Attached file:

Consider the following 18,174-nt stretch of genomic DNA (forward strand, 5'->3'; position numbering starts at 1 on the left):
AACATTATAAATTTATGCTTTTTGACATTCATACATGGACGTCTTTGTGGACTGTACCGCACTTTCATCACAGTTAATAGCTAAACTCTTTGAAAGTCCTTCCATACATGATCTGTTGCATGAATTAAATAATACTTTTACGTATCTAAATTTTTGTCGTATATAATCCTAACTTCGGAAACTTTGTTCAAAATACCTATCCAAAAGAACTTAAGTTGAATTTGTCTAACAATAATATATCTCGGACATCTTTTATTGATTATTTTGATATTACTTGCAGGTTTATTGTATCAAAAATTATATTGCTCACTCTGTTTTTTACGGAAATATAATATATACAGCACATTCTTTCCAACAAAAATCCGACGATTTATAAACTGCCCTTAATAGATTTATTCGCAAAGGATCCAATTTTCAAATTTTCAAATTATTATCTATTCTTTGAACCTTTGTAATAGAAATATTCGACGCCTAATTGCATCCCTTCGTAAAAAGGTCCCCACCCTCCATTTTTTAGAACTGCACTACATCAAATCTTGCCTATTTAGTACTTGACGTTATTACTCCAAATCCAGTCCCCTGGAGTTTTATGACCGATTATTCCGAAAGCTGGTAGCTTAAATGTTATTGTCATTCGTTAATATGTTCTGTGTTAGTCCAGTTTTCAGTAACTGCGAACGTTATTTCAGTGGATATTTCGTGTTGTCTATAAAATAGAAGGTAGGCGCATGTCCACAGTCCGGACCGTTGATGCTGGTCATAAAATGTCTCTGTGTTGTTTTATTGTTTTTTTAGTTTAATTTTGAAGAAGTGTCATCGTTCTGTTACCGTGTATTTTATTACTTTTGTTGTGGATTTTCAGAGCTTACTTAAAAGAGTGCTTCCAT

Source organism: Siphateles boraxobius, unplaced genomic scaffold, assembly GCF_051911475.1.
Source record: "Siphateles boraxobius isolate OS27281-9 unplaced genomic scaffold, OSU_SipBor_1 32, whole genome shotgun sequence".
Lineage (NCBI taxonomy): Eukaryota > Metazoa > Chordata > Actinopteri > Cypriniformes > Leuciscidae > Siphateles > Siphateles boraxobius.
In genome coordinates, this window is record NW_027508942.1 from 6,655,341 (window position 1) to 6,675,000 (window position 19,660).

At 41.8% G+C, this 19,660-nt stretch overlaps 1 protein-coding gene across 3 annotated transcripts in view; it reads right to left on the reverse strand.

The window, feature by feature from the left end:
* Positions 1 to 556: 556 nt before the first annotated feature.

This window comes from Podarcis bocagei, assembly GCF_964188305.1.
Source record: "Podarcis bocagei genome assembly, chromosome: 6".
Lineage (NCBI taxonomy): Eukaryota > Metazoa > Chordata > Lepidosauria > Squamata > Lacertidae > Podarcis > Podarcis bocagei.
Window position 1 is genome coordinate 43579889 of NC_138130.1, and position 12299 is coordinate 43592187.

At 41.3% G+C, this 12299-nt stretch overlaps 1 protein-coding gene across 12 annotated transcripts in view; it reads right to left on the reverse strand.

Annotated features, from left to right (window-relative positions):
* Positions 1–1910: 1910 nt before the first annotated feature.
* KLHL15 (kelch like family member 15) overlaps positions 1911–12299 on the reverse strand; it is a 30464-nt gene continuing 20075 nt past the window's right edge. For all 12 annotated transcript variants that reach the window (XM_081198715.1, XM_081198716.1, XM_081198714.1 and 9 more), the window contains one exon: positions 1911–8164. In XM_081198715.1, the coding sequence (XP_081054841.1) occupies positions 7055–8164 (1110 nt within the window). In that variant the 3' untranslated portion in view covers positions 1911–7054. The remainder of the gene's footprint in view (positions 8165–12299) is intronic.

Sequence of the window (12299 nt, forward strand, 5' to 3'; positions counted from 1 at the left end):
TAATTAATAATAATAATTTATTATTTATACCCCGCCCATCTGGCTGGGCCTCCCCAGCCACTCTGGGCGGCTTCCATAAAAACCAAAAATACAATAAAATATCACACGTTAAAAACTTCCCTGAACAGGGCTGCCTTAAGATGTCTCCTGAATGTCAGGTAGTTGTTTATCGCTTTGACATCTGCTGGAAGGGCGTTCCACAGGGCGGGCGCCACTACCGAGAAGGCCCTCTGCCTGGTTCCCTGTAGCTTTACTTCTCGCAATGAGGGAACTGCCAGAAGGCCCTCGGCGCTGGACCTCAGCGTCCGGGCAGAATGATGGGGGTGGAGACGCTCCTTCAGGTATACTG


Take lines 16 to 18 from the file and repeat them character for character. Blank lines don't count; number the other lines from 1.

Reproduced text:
* Positions 1–1910: 1910 nt before the first annotated feature.
* KLHL15 (kelch like family member 15) overlaps positions 1911–12299 on the reverse strand; it is a 30464-nt gene continuing 20075 nt past the window's right edge. For all 12 annotated transcript variants that reach the window (XM_081198715.1, XM_081198716.1, XM_081198714.1 and 9 more), the window contains one exon: positions 1911–8164. In XM_081198715.1, the coding sequence (XP_081054841.1) occupies positions 7055–8164 (1110 nt within the window). In that variant the 3' untranslated portion in view covers positions 1911–7054. The remainder of the gene's footprint in view (positions 8165–12299) is intronic.

Sequence of the window (12299 nt, forward strand, 5' to 3'; positions counted from 1 at the left end):